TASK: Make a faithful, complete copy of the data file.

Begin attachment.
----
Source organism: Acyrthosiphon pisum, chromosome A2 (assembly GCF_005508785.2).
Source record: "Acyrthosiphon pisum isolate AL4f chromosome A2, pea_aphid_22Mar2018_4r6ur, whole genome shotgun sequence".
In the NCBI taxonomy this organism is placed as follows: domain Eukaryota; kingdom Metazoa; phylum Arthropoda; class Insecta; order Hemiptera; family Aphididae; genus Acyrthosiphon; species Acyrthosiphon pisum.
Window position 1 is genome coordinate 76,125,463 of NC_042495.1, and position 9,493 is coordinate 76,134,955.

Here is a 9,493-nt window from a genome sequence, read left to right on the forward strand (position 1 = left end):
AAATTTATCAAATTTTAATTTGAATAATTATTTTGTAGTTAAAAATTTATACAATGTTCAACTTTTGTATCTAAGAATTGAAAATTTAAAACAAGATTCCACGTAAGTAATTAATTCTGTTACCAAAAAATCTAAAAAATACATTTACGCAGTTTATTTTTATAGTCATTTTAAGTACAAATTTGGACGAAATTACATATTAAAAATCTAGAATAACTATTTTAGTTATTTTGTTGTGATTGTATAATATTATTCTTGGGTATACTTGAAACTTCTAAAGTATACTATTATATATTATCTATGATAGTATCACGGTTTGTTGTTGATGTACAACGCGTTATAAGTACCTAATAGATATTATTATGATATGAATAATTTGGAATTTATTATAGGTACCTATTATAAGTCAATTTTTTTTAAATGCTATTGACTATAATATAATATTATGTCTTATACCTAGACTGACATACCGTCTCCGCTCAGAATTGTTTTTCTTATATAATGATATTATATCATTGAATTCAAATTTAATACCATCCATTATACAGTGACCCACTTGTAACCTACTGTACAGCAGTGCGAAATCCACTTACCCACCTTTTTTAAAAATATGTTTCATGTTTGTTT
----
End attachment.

Source organism: Acyrthosiphon pisum, chromosome A2 (assembly GCF_005508785.2).
Source record: "Acyrthosiphon pisum isolate AL4f chromosome A2, pea_aphid_22Mar2018_4r6ur, whole genome shotgun sequence".
In the NCBI taxonomy this organism is placed as follows: domain Eukaryota; kingdom Metazoa; phylum Arthropoda; class Insecta; order Hemiptera; family Aphididae; genus Acyrthosiphon; species Acyrthosiphon pisum.
Window position 1 is genome coordinate 76,125,463 of NC_042495.1, and position 9,493 is coordinate 76,134,955.

Here is a 9,493-nt window from a genome sequence, read left to right on the forward strand (position 1 = left end):
AAATTTATCAAATTTTAATTTGAATAATTATTTTGTAGTTAAAAATTTATACAATGTTCAACTTTTGTATCTAAGAATTGAAAATTTAAAACAAGATTCCACGTAAGTAATTAATTCTGTTACCAAAAAATCTAAAAAATACATTTACGCAGTTTATTTTTATAGTCATTTTAAGTACAAATTTGGACGAAATTACATATTAAAAATCTAGAATAACTATTTTAGTTATTTTGTTGTGATTGTATAATATTATTCTTGGGTATACTTGAAACTTCTAAAGTATACTATTATATATTATCTATGATAGTATCACGGTTTGTTGTTGATGTACAACGCGTTATAAGTACCTAATAGATATTATTATGATATGAATAATTTGGAATTTATTATAGGTACCTATTATAAGTCAATTTTTTTTAAATGCTATTGACTATAATATAATATTATGTCTTATACCTAGACTGACATACCGTCTCCGCTCAGAATTGTTTTTCTTATATAATGATATTATATCATTGAATTCAAATTTAATACCATCCATTATACAGTGACCCACTTGTAACCTACTGTACAGCAGTGCGAAATCCACTTACCCACCTTTTTTAAAAATATGTTTCATGTTTGTTT